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J Clin Pathol. 2004 Apr;57(4):355-9.

The practical application of reflectance spectrophotometry for the demonstration of haemoglobin and its degradation in bruises.

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University of Sydney, Westmead Department of Forensic Medicine, PO Box 533, Wentworthville, NSW 2145, Australia.

Erratum in

  • J Clin Pathol. 2004 Aug;57(8):896.



To develop a non-invasive method to demonstrate the presence of haemoglobin and its degradation products in bruises in live human subjects for the purposes of objectively assisting in the determination of the age of a bruise.


The cuvette holder unit of a Cary 100 Bio UV-Visible Spectrophotometer was replaced with the manufacture's fibre optic cable and optical reflectance probe. The probe was placed on the skin surface. The absorption spectrum from 780 to 380 nm was collected and transformed into the first derivative. Calculation of the first derivative permits absorption attributed to haemoglobin degradation (primarily to bilirubin, but also haemosiderin) to be separated from absorption by haemoglobin. First derivative and colorimetry values, expressed as CIEL*a*b data, were derived from scans of 50 bruises.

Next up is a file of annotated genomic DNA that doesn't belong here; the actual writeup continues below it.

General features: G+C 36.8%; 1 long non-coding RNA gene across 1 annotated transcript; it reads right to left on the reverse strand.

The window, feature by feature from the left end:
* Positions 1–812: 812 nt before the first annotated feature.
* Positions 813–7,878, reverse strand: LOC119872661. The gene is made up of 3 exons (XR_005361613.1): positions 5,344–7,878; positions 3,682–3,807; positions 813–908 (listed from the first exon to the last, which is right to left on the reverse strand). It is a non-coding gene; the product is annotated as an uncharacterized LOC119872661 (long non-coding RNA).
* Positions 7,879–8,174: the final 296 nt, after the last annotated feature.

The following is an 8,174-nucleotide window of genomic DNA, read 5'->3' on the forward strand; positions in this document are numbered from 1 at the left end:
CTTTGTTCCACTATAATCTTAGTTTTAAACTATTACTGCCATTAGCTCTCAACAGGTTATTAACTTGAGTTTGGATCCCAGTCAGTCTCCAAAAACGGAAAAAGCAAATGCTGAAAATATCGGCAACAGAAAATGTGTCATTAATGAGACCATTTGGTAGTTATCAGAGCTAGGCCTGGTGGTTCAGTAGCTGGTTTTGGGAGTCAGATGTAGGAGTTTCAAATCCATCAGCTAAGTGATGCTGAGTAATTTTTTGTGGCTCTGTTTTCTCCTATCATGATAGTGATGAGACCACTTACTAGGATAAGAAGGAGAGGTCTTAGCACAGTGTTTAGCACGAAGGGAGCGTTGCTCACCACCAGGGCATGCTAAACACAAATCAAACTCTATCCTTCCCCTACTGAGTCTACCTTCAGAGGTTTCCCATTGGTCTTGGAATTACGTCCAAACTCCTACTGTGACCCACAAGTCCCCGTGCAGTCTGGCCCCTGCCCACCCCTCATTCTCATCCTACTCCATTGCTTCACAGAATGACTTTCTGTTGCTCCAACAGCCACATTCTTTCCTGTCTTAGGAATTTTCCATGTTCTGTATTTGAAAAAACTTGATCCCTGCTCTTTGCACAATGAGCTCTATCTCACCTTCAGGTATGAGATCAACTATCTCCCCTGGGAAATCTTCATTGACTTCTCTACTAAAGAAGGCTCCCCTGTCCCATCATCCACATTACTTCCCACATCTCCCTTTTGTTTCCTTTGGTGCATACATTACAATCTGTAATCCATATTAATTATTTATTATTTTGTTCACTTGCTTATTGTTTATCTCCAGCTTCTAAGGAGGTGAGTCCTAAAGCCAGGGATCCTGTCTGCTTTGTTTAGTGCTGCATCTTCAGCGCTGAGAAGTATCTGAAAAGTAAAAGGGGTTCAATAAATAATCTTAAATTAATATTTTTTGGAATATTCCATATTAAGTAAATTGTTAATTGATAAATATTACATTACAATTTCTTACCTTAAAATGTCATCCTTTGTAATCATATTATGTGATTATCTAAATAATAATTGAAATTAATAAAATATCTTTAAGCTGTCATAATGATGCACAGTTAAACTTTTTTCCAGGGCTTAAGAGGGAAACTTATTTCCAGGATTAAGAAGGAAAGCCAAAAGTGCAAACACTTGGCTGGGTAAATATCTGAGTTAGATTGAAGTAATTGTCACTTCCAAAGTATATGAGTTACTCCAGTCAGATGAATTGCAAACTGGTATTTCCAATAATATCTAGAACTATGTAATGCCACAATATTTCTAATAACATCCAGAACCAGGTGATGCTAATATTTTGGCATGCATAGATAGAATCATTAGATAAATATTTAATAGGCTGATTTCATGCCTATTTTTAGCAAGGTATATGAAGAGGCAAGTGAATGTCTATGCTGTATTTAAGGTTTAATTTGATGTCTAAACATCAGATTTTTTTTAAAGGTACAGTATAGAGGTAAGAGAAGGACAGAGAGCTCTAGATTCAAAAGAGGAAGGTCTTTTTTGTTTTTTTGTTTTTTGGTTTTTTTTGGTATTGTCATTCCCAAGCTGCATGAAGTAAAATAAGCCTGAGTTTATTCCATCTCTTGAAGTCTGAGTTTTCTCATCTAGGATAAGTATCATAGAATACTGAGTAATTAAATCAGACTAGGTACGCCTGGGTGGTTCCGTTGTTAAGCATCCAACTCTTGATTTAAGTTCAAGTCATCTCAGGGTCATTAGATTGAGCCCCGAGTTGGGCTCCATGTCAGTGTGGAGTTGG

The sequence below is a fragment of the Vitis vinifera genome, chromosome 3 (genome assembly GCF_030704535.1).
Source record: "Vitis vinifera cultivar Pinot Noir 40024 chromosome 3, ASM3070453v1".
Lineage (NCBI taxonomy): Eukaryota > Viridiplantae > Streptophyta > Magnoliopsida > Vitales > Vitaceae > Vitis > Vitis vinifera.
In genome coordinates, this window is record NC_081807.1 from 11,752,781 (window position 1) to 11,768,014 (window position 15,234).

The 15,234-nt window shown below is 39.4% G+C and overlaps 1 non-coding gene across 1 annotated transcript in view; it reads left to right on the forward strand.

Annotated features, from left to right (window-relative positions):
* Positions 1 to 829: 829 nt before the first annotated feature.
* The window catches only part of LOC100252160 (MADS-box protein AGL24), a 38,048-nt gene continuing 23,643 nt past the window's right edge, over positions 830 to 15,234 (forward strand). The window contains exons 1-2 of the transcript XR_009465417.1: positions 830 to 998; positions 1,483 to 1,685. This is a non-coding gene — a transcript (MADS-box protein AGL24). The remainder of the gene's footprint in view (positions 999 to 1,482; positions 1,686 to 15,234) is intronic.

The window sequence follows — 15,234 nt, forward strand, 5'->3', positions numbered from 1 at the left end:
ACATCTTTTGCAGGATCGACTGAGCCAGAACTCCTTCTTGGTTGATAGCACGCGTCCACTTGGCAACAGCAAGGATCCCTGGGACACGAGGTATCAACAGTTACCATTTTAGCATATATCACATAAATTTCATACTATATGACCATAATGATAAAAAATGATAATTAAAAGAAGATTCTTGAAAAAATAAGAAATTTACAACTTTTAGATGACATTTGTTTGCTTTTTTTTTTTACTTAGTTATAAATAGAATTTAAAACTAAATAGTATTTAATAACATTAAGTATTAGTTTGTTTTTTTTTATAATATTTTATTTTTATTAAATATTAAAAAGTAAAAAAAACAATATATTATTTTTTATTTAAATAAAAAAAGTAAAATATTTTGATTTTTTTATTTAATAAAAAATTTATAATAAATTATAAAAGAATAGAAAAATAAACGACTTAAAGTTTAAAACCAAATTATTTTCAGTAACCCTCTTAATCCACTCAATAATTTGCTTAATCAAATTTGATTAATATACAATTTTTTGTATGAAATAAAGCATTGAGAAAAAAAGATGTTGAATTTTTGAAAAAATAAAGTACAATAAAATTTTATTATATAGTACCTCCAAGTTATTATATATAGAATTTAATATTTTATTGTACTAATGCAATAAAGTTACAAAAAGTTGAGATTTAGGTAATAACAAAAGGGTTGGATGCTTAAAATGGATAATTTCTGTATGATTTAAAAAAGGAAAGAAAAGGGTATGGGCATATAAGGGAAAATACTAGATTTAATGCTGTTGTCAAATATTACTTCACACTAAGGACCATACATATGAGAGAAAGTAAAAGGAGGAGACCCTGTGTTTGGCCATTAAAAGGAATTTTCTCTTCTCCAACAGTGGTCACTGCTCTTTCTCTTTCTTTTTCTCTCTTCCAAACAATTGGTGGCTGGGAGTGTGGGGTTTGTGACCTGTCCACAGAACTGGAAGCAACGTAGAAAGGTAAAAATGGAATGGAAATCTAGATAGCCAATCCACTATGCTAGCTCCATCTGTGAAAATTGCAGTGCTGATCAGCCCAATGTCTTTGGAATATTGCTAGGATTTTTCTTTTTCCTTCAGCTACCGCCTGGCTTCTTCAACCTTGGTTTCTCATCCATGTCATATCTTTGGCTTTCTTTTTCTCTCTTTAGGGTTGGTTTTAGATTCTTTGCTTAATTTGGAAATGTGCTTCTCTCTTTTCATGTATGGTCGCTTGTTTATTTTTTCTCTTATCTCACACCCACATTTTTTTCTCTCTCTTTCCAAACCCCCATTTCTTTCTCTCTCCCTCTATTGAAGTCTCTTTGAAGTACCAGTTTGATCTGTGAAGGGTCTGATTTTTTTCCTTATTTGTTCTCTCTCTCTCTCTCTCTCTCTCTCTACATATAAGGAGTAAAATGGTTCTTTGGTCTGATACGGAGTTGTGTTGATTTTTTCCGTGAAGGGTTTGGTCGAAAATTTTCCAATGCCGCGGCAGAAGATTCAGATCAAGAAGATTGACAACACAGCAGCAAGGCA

The fibre optic cable and probe allowed the spectrophotometer to collect reproducible absorption spectra of bruises in the skin of living subjects. A bruise at three days has greater negative first derivative values at 480 and 490 nm than does a fresh bruise, indicating the local degradation of haemoglobin. Correlation between the first derivative and the CIEL*a*b "b" values in a series of bruises indicates that the yellow colour in a bruise is proportional to the amount of local haemoglobin breakdown.


The ability to demonstrate the presence of haemoglobin and measure its degradation in bruises in living human subjects by a non-invasive method has not been described previously, and may be of use in the objective ageing of bruises for forensic purposes.

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